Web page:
Moreover, the fact that the patient had a low body mass (BMI < 25 kg/m2) also helped our case as it has been established that with increasing BMI, Functional Residual Capacity decreases, the compliance of the lungs decreases, the resistance of the respiratory system and the lung increases, the oxygenation index (PaO2/PAO2) decreases and the work of breathing increases6. In such a situation, “alveolar recruitment strategy” (ARS) would be helpful in improving the arterial oxygenation7,8.
Though laparoscopic surgery is known to have a compromising effect on the respiratory mechanics, the head up with right lateral position and a low BMI would have a beneficial effect. Adopting ARS would be beneficial in improving the arterial oxygenation. We have shown that even in a patient with a single lung, LC can be safely performed. This is the first such case reported in literature.
1. Bardoczky GI, Engelman E, Levarlet M, Simon P. Ventilatory effects of pneumoperitoneum monitored with continuous spirometry. Anaesthesia. 1993 Apr;48(4):309-11.
2. Vassiliou MP, Rizzoti L, Laopodis V etal. Non-linear evaluation of respiratory mechanics during laparoscopic cholecystectomy. Hepatogastroenterology. 2003 Jul-Aug;50(52):934-8.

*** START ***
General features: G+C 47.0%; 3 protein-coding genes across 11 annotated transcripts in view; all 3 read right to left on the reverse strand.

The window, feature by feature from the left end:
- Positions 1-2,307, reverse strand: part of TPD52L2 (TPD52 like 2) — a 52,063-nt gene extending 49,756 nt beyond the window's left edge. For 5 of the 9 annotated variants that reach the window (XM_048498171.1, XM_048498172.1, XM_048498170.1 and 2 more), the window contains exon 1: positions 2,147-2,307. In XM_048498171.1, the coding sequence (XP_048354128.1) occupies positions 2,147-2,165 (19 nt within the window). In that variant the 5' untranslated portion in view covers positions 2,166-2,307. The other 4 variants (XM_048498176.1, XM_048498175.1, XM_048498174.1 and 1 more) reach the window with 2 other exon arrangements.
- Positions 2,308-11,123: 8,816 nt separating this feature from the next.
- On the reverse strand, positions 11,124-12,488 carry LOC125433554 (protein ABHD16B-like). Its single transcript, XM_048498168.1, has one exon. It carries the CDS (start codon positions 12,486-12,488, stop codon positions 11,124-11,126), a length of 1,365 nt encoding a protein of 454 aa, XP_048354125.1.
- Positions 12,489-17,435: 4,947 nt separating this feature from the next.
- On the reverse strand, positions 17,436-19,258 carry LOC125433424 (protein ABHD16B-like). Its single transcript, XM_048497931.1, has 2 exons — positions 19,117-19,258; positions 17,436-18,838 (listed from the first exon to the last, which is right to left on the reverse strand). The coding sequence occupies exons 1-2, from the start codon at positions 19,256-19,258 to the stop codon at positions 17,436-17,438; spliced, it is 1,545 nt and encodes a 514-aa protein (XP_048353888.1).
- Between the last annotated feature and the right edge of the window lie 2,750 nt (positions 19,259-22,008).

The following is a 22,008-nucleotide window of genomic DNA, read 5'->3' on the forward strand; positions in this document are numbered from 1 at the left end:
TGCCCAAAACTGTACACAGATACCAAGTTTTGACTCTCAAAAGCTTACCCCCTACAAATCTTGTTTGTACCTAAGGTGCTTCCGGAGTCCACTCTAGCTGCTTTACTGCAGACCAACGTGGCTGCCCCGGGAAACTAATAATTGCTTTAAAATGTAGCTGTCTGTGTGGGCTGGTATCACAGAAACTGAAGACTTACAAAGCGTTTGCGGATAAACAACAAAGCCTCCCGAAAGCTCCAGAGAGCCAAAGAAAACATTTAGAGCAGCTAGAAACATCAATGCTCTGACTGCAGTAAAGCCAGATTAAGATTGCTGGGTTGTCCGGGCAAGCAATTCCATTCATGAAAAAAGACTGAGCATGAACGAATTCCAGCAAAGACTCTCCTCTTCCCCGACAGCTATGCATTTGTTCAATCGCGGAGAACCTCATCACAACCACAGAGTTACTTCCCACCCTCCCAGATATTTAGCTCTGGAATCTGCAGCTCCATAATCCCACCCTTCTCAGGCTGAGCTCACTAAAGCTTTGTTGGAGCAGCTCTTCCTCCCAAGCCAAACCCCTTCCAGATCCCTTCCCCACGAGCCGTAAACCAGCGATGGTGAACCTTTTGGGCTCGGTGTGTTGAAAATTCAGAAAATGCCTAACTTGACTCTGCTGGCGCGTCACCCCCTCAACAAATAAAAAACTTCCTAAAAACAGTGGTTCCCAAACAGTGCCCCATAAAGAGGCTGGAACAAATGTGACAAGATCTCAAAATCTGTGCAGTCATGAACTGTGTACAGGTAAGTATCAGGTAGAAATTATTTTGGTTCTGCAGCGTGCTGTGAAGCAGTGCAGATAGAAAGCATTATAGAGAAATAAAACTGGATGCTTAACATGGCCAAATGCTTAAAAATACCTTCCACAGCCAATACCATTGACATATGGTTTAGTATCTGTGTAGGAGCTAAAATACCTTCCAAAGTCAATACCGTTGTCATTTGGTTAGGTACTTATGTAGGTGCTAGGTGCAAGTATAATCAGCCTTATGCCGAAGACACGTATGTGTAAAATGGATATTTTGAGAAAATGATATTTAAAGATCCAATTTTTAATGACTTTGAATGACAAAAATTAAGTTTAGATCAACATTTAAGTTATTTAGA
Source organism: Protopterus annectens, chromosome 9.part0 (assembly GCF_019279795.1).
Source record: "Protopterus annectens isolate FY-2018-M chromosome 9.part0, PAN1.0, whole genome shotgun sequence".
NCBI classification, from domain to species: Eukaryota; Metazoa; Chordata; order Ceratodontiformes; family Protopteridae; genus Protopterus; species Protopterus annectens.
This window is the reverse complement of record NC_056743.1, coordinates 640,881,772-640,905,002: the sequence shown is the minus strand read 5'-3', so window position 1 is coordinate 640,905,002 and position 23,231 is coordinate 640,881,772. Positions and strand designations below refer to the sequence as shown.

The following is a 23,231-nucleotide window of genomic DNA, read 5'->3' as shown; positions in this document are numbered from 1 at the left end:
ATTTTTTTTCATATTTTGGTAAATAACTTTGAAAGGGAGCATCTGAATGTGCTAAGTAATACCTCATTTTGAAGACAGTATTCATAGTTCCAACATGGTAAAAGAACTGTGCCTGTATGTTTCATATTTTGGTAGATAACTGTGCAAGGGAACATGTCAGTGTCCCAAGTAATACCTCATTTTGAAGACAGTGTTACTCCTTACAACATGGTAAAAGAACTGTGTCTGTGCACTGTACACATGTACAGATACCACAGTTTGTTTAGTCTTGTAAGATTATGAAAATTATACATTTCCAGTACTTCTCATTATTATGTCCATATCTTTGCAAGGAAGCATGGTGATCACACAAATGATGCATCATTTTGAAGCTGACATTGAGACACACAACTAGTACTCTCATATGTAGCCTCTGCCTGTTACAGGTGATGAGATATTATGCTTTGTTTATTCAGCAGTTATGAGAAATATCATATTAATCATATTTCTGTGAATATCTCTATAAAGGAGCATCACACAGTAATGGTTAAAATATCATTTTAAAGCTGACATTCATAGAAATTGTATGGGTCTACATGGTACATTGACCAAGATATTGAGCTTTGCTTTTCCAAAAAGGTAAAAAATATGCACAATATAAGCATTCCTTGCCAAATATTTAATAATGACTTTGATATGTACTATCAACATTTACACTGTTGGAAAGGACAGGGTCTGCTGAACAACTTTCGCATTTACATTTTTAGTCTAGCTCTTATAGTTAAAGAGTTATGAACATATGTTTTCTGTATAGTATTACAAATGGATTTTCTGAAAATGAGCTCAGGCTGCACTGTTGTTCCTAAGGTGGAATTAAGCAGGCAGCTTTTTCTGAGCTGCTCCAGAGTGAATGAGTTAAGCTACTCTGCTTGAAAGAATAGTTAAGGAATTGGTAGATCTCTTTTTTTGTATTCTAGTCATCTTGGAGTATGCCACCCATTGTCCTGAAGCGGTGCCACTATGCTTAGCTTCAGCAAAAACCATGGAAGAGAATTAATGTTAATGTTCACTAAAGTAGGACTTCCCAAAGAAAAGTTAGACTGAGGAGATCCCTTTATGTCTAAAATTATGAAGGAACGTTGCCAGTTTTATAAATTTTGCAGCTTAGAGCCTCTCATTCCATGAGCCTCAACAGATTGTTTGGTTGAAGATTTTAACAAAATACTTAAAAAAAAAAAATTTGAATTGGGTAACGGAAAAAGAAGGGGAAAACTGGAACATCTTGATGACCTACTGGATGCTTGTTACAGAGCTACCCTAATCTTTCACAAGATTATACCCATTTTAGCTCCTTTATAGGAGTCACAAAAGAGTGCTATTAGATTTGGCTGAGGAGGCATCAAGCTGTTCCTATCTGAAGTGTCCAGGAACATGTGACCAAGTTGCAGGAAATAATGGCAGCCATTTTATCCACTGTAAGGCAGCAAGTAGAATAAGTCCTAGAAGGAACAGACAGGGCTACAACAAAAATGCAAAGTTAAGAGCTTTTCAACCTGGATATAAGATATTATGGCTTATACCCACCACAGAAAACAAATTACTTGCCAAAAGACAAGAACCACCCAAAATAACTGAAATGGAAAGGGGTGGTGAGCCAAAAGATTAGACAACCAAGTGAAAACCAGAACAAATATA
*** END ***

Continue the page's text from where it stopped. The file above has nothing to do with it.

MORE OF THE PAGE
3. Di Sebastiano N, Bonetti L, Boninsegni P etal. Respiratory mechanics and gas exchange in anesthesia for laparoscopic cholecystectomy. Minerva Anestesiol. 1993 Oct;59(10):487-92.
4. Makinen MT, Yli-Hankala A. The effect of laparoscopic cholecystectomy on respiratory compliance as determined by continuous spirometry. J Clin Anesth. 1996 Mar;8(2):119-22.
5. Salihoglu Z, Demiroluk S, Cakmakkaya S etal. Influence of the patient positioning on respiratory mechanics during pneumoperitoneum. Middle East J Anesthesiol. 2002 Jun;16(5):521-8.
6. Pelosi P, Croci M, Ravagnan I etal. The effects of body mass on lung volumes, respiratory mechanics, and gas exchange during general anesthesia. Anesth Analg. 1998 Sep;87(3):654-60.
7. Pang CK, Yap J, Chen PP. The effect of an alveolar recruitment strategy on oxygenation during laparascopic cholecystectomy. Anaesth Intensive Care. 2003 Apr;31(2):176-80.
8. Tusman G, Bohm SH, Melkun F etal. Alveolar recruitment strategy increases arterial oxygenation during one-lung ventilation. Ann Thorac Surg. 2002 Apr;73(4):1204-9.
Dr. Vijaykumar Malladi
45A, Pankaja Mill Road,
Coimbatore – 641045.
Tel.: (0422) 2324100.
Fax: (0422) 2320879
1. Dr. C. Palanivelu, Gem Hospital, Coimbatore, India.
2. Dr. Kalpesh V. Jani, Gem Hospital, Coimbatore, India.
3. Dr. S. Venkatachalam, Gem Hospital, Coimbatore, India.
4. K. Sendhilkumar, Gem Hospital, Coimbatore, India.
5. Dr. R. Parthasarathi, Gem Hospital, Coimbatore, India.
6. Dr. G. S. Maheshkumar, Gem Hospital, Coimbatore, India.
7. Dr. A. Roshan Shetty, Gem Hospital, Coimbatore, India.
8. Dr. R.Senthilkumar, Gem Hospital, Coimbatore, India.
9. Dr. Anand Prakash, Gem Hospital, Coimbatore, India.
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First Published January 2005